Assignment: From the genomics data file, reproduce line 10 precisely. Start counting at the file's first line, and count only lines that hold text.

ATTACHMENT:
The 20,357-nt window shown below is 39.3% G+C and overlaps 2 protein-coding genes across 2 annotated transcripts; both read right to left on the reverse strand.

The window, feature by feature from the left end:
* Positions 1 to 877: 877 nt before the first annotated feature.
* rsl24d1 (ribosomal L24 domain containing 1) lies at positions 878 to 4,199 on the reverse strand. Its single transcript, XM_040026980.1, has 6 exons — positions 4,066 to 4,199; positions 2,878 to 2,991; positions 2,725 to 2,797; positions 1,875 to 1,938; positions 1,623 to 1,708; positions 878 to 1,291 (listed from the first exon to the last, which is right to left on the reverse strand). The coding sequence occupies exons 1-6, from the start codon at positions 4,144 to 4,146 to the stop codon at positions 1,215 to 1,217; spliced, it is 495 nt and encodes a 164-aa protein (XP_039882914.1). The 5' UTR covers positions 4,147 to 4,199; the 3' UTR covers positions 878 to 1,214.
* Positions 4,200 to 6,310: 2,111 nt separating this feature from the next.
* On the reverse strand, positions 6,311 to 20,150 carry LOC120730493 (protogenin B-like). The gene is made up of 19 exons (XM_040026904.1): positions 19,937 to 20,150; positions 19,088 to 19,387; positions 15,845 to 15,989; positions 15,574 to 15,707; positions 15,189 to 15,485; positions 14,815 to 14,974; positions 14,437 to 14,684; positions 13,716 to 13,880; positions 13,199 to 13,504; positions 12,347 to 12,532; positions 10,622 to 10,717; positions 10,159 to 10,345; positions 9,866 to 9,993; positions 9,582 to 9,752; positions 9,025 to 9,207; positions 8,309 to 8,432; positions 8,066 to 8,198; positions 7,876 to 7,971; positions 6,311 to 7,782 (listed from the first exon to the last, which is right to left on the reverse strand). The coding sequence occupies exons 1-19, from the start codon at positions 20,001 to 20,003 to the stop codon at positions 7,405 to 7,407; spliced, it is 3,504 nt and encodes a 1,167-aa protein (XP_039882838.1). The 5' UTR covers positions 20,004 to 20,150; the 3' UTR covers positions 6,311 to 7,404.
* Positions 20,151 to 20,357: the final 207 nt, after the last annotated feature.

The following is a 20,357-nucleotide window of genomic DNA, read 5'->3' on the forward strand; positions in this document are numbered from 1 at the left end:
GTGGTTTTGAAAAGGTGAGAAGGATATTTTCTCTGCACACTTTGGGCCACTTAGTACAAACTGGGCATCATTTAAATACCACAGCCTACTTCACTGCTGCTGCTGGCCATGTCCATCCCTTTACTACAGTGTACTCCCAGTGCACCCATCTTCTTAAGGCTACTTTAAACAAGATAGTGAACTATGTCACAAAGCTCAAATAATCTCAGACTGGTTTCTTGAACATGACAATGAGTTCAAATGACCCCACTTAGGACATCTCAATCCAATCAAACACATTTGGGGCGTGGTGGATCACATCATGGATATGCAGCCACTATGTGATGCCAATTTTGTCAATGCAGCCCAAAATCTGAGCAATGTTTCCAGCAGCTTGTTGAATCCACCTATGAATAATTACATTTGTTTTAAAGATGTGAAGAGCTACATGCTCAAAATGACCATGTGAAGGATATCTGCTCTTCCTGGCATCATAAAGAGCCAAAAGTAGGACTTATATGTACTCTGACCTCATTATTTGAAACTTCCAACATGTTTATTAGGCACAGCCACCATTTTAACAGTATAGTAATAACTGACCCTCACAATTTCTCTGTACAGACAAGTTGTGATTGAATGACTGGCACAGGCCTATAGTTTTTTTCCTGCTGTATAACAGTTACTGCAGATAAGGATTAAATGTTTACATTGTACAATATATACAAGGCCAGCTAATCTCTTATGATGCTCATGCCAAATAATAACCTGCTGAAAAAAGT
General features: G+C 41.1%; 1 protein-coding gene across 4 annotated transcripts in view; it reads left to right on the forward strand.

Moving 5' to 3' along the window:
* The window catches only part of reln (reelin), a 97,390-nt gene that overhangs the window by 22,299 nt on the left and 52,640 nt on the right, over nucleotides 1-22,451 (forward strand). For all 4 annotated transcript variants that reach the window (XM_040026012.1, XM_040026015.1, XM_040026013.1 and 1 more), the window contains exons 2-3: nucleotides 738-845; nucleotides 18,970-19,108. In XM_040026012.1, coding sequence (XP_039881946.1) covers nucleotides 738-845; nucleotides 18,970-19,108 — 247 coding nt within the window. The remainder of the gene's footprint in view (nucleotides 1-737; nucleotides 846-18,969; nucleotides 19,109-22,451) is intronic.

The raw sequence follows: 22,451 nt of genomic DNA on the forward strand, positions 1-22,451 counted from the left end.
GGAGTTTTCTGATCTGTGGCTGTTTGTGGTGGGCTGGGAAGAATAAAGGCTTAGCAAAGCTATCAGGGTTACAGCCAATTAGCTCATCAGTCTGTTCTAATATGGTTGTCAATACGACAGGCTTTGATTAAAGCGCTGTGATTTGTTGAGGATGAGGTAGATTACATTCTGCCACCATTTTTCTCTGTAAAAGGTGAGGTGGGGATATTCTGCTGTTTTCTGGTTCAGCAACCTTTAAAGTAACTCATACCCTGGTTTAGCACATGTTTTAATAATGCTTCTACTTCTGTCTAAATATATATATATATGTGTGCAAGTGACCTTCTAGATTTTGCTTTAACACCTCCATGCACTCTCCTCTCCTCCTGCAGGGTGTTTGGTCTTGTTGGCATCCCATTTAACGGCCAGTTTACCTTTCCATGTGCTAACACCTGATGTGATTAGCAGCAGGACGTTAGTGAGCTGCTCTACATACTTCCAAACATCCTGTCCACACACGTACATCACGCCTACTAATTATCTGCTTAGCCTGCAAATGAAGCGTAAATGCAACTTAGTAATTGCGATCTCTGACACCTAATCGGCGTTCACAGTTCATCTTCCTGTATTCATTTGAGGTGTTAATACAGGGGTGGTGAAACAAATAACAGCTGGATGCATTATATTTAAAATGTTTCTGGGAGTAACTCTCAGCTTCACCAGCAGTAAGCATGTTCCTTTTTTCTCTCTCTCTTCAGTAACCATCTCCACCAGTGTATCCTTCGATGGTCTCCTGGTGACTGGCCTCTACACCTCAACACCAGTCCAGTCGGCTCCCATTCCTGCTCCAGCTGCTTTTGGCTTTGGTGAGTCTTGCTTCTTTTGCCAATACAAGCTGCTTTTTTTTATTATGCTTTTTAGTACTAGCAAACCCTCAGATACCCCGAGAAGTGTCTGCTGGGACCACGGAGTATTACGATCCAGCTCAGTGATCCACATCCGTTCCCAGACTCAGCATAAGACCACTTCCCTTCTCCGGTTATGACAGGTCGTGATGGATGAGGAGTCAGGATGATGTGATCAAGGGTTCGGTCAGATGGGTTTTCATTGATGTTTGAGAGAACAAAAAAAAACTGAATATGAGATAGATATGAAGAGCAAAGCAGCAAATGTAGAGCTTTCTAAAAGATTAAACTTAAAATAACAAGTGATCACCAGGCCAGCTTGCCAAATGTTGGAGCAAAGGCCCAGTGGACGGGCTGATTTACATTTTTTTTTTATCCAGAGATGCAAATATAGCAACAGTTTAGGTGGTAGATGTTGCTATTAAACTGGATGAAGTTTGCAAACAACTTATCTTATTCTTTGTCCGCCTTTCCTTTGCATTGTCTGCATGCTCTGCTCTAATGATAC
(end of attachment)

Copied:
General features: G+C 41.1%; 1 protein-coding gene across 4 annotated transcripts in view; it reads left to right on the forward strand.